When other options become available, identifying potential cost savings will help you evaluate your return on investment with the OEM contract, and ultimately help you determine whether moving forward with another option makes the most sense.

Validating the value of changing service options ranges from answering simple questions like “Does it save anything?” to more complex questions like “The change saves significant dollars, but how will this impact patient care and service expectations?”

To evaluate your return on investment, a good starting point is utilizing the 60/40 rule—60 percent of costs for total service and 40 percent savings. A recent example with TKA was bringing a client’s cath labs to an in-house service for a 72 percent savings versus an OEM service model. The costing for this compares the cost of service contracts for 10 cath labs versus the total cost of hiring the local OEM FSE plus the ISO support agreement and all parts and outside labor needed to deliver this model.

Staff Development is Key to Successful Change

Staff development is key to the success of changing any service model in your healthcare technology management program. Success truly rides on people, and at TKA we believe this wholeheartedly. Start by identifying the current skills of your existing staff. Two questions to ask: (1) Do they possess the needed skills to assume the service responsibilities, and (2) Do they need additional training? Have the courage to realize you may have to hire someone with different skills in order to ensure your new plan will be successful.

If developing an existing employee is determined to be the best path, the cost of training needs to be calculated into your ROI process. Most OEM training can be costly—$20,000 and higher—and you need to identify any pre-requisite training that would be required prior to the training on the actual device. Some ISOs will offer training with their agreement, leaving you with just the cost of travel expenses and salary, or it can be negotiated into your contract. Whichever training path you choose, OEM or ISO, the quality of training will obviously have a major impact on the success of your new healthcare technology management service delivery.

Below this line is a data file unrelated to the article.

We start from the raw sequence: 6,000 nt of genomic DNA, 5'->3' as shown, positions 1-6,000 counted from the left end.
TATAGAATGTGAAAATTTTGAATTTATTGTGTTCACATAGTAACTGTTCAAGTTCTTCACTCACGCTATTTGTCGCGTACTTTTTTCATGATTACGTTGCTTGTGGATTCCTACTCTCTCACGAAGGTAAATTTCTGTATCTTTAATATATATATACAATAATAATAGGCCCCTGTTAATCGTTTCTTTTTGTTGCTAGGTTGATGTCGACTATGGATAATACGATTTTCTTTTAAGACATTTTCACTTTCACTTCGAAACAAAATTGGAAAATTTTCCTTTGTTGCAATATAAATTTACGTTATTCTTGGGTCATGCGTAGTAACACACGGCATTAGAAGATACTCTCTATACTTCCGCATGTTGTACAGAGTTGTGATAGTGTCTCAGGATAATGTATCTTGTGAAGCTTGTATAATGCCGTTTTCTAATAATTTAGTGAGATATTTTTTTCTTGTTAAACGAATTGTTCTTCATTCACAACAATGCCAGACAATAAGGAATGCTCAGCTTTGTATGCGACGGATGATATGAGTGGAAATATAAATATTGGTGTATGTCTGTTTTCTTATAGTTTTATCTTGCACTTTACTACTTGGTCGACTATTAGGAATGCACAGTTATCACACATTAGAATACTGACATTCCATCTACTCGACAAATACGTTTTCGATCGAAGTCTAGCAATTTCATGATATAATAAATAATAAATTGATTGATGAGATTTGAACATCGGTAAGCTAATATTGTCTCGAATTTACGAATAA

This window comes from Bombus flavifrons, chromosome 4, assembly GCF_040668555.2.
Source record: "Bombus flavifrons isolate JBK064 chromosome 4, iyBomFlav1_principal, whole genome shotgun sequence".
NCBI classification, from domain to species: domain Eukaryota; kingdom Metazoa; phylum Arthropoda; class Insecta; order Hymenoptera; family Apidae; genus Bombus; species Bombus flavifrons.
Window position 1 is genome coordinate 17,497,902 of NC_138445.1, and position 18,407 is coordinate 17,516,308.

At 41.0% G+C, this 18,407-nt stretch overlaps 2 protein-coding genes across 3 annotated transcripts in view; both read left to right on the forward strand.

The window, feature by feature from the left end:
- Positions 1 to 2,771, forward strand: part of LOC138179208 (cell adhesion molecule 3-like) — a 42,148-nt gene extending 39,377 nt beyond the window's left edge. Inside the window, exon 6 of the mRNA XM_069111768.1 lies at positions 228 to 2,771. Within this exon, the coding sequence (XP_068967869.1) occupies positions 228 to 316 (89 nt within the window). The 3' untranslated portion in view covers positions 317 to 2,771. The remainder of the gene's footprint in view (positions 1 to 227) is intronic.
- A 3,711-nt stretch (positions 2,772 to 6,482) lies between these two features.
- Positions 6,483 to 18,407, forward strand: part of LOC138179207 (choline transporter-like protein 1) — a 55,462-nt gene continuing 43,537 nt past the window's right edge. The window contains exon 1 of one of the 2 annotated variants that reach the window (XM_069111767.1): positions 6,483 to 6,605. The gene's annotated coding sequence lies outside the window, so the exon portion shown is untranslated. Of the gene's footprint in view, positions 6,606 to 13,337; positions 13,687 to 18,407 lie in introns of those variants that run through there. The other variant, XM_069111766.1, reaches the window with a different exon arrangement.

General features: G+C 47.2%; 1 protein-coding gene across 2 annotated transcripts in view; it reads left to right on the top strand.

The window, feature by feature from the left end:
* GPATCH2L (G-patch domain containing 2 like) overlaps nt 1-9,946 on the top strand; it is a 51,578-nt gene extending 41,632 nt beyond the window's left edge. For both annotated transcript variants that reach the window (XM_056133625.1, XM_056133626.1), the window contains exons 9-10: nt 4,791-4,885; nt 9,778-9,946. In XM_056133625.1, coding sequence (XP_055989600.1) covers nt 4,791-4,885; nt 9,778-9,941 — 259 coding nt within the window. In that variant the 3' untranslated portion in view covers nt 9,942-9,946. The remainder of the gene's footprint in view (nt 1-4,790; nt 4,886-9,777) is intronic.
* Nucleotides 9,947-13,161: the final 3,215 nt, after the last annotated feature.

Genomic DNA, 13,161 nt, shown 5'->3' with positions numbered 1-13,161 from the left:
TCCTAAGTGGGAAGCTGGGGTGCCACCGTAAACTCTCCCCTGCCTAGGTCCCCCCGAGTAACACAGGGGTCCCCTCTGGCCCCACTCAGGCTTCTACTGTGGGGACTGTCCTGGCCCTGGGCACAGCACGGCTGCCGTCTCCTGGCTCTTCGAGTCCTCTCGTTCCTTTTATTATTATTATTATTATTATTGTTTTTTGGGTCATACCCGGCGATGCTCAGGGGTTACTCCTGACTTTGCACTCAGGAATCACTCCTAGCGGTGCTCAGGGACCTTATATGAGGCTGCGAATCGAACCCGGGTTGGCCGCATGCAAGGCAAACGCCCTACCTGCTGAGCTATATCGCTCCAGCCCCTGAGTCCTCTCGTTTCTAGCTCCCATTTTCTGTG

Choosing What’s Best for You

In addition to costs and staffing, many other scenarios can impact the final decision to modify your healthcare technology management service delivery approach, from geography to politics. Geographically, if you are located in places like the middle of North Dakota or the Texas Panhandle, access to outside service could be a challenge. In contrast, the population density of the Eastern Seaboard or Southern California allows for multiple options for service outside your organization. Politically there are the challenges of owning directors who believe only the OEM knows how to work on its equipment, or the perception of departments losing “free” clinical support if OEM agreements are changed or cancelled.

Whatever your specific needs and challenges, it’s important to fully evaluate all pros and cons of a hybrid approach to healthcare technology management, considering options for in-house, OEM, and ISO in order to determine how to best maximize savings and profitability for your hospital or health system. TKA can help you evaluate your current program and make recommendations for change. On the other hand, we may succeed in validating your current program is operating optimally—in which case we’ll recommend you shouldn’t change a thing.